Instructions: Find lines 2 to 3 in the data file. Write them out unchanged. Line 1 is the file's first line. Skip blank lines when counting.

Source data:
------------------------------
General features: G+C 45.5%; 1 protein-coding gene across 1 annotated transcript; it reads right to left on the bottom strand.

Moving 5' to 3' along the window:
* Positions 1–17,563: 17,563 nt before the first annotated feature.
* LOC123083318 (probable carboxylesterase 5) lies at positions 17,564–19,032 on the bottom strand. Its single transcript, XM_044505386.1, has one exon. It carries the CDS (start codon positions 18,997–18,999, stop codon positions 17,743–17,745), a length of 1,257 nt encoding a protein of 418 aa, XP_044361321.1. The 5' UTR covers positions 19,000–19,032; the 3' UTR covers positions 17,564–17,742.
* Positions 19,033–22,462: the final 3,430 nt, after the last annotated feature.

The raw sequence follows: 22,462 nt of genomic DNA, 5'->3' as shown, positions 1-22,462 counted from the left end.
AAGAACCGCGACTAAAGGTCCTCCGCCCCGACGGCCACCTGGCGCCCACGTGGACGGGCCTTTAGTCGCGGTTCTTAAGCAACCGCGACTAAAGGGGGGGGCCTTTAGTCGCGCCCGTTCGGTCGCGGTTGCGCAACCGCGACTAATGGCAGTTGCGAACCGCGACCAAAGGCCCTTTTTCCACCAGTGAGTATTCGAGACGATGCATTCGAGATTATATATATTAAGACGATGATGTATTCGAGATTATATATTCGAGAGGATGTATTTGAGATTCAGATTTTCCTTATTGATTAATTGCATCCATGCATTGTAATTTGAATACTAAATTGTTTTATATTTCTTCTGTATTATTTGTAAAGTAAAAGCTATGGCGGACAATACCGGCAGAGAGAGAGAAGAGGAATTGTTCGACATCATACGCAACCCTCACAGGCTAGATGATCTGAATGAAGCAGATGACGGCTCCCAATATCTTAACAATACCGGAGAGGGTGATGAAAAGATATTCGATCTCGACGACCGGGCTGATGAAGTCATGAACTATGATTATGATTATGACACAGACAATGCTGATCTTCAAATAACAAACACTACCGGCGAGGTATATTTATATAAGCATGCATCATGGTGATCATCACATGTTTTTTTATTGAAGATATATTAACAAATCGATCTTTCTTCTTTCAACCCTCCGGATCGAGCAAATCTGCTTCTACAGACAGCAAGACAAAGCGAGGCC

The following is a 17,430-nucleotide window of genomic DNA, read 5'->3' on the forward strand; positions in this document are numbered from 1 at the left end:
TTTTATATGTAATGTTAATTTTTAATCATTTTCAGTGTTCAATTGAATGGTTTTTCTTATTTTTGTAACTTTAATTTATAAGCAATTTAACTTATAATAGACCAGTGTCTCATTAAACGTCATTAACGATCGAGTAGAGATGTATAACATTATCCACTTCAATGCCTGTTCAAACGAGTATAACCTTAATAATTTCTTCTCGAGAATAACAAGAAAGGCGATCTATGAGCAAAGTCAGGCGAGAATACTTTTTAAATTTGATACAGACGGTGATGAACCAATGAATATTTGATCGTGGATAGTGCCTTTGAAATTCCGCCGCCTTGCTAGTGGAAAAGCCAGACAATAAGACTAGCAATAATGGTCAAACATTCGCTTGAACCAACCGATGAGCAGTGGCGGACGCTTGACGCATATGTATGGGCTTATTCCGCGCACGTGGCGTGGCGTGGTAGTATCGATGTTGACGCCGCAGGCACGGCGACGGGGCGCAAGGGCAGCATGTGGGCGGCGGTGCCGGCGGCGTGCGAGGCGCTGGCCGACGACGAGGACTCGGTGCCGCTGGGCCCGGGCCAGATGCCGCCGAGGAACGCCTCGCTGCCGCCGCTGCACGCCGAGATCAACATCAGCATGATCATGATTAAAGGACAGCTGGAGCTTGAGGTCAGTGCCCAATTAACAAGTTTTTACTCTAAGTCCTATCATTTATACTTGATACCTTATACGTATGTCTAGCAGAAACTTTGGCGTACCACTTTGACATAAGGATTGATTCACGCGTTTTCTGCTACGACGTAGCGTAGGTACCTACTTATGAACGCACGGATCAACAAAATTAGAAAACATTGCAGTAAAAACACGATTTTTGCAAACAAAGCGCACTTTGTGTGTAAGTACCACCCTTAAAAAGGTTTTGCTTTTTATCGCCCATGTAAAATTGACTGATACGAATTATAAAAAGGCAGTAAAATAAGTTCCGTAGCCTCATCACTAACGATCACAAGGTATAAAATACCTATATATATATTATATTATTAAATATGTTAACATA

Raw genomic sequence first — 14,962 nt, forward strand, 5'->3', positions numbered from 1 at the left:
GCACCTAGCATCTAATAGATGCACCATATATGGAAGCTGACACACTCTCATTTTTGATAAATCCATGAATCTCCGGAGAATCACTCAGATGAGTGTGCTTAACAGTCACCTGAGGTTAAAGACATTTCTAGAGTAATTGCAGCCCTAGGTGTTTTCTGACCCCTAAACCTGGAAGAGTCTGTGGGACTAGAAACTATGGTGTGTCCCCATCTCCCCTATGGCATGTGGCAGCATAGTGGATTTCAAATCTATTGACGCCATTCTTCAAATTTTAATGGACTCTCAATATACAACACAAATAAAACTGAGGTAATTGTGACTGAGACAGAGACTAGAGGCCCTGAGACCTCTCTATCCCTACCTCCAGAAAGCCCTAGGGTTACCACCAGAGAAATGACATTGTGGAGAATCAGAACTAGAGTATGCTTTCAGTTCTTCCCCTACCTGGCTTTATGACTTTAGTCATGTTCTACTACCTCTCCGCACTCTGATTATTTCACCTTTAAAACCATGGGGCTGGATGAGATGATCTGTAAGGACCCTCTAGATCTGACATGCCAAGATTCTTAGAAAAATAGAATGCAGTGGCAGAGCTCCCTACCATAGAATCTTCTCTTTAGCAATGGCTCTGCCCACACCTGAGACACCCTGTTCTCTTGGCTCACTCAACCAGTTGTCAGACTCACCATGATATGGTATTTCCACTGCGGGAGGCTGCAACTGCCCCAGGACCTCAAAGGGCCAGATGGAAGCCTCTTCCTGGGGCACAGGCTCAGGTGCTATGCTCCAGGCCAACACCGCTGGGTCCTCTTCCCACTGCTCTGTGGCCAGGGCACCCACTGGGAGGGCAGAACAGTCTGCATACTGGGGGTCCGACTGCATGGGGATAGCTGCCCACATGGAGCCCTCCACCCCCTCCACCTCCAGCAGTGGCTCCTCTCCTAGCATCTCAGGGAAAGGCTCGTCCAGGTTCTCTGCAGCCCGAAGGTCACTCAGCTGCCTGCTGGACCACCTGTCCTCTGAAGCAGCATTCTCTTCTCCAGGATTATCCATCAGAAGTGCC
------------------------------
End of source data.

Moving 5' to 3' along the window:
* Positions 1–17,563: 17,563 nt before the first annotated feature.